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Interior Lighting Control

Basic Description
dome light on in passenger car at night

Years ago, the interior lighting in cars consisted of a few incandescent lights that turned on or off in response to microswitches in various doors or simple switches near the light fixture. Today's cars may have more than a dozen interior lights (mostly LEDs) whose function and brightness are computer controlled. Interior lights are typically located in the ceiling (the dome light), the doors, the console, the dash, the trunk, above or between the visors, and various other places within the vehicle. These lights provide illumination for the driver and passengers to enter and exit the vehicle; they illuminate certain control surfaces; and they add style and warmth to vehicle interiors. The electronic control unit that activates the lights, uses information from door lock position sensors, various door position sensors, the ignition switch, ambient light sensors and occupant-adjustable switches and potentiometers to determine the appropriate illumination levels for each light. Interior lighting levels may be controlled by a vehicle's body control module; or the control of various lights may be handled by different processors distributed throughout the vehicle.

lighted gauges

Lighting control modules control the brightness of individual lights using pulse-width modulated (PWM) signals that typically turn the light on and off at a frequency of about 200 Hz. Once the lights are activated, they may remain powered on for a certain amount of time and then dim until powered off.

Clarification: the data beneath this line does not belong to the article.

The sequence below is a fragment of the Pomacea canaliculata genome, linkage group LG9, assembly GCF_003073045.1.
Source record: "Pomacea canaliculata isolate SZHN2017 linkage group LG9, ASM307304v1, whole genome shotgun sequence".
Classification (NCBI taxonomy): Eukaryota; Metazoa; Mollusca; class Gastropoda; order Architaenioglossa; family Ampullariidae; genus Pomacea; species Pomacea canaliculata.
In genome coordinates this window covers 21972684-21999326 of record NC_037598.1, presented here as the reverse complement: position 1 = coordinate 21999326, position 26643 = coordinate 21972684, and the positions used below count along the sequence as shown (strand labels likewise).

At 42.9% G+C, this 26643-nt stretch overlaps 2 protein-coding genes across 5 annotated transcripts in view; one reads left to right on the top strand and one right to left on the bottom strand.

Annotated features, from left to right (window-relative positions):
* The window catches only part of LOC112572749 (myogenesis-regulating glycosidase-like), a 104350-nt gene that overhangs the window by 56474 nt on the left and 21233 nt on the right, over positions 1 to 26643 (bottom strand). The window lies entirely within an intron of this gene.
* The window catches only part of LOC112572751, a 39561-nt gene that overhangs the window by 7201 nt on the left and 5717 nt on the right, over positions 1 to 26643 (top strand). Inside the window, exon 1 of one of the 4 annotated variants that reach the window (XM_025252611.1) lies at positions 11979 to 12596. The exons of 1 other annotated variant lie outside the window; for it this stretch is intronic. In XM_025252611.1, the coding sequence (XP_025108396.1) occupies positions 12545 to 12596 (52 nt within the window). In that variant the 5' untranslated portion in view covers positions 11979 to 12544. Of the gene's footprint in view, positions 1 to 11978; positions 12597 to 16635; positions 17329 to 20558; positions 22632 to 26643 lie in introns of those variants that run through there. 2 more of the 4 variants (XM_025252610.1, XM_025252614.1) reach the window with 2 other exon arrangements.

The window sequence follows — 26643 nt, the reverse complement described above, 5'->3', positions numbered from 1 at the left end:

LEDs (light emitting diodes) have largely replaced incandescent lights for interior lighting applications due to their higher efficiency and longer life.

Some recent interior lighting innovations include systems that adjust the color and brightness of various lights in response to the ambient temperature (for a warmer or cooler feeling) and systems that replace traditional manually operated switches with motion and/or proximity sensors.

Interior lighting systems are also beginning to be used to convey information to the driver. The 2014 MINI Cooper has an LED ring around a display in the center stack that is connected to several different systems. The ring can change colors depending on which driving mode the car is in or depending on input from engine speed sensors, audio volume settings, climate control settings, and personalized interior lighting moods.

Switches in dash and doors, potentiometers, ambient light sensors, motion sensors, proximity sensors, temperature sensors
Data Communications
Control Unit Communication: Typically CAN or LIN
CML, Delphi, Grakon, Hella, Johnson Controls, Optis
For More Information
[1] Automotive Lighting, Wikipedia.
[2] Spotlight on Automotive Interior Lighting, Peter Murphy, Machine Design, Feb. 21, 2001.
[3] Interior Blue LED Lighting in Motion, YouTube, July 2008.
[4] Ambient Lighting Makes Drivers Feel Safer, Chuck Squatriglia, Wired, Aug. 18, 2010.
[5] LEDGlow's 4 Piece LED Interior Lighting Kit Installation Video, YouTube, June 15, 2012.
[6] LEDs Lend Ambience to Automotive Interior Lighting, Digi-Key, Sep. 18, 2012.
[7] Innovative Interior Lightning Creates Style and Ambience that Car Buyers Love, Melih Tuzmen, W-Info-Autos, Apr. 15, 2013.
[8] Interior Lightning Takes Lead Role, James Amend, WardsAuto, May 22, 2013.
[9] Adding a Personal Touch to Automotive Interior Lighting via LIN, Michael Bender, ECN, Sep. 10, 2013.